Monetary Policy Committees, Learning, and Communication
AbstractThis paper considers optimal communication by monetary policy committees in a model of imperfect knowledge and learning. The main policy implications are that there may be costs to central bank communication if the public is perpetually learning about the committee's decision-making process and policy preferences. When committee members have heterogeneous policy preferences, welfare is greater under majority voting than under consensus decision-making. Furthermore, central bank communication under majority voting is more likely to be beneficial in this case. It is also shown that a chairman with stable policy preferences who carries significant weight in the monetary policy decision-making process is welfare enhancing.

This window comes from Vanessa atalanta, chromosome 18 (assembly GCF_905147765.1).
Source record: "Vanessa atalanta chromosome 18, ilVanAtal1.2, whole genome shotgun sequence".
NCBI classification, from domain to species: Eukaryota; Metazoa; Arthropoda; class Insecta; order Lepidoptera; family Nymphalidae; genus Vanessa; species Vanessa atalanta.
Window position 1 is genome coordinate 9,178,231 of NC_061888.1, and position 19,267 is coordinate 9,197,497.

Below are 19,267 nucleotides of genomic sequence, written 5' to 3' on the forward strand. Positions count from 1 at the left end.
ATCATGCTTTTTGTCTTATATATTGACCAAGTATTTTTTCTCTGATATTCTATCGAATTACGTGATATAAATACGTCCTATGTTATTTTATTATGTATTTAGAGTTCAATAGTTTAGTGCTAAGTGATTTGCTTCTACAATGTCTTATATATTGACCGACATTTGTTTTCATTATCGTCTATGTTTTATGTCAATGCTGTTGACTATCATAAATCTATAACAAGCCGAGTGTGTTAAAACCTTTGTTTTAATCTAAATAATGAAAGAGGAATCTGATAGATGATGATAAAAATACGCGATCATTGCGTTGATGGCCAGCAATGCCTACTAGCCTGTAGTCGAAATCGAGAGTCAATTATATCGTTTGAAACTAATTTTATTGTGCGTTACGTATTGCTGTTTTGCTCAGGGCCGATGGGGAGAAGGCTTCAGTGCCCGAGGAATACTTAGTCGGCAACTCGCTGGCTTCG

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Bibliographic InfoPaper provided by International Monetary Fund in its series IMF Working Papers with number 10/85.
Date of creation: 01 Apr 2010
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This paper has been announced in the following NEP Reports:
- NEP-ALL-2010-05-02 (All new papers)
- NEP-CBA-2010-05-02 (Central Banking)
- NEP-CDM-2010-05-02 (Collective Decision-Making)
- NEP-MAC-2010-05-02 (Macroeconomics)
- NEP-MON-2010-05-02 (Monetary Economics)
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- Esteban Colla De Robertis & Last: Colla De Robertis, 2010. "Monetary policy committees and the decision to publish voting records," Documentos de InvestigaciÃ³n - Research Papers 1, Centro de Estudios Monetarios Latinoamericanos, CEMLA.
- Timo Henckel & Shaun Vahey & Liz Wakerly, 2011. "Probabilistic Interest Rate Setting With A Shadow Board: A Description Of The Pilot Project," CAMA Working Papers 2011-27, Centre for Applied Macroeconomic Analysis, Crawford School of Public Policy, The Australian National University.
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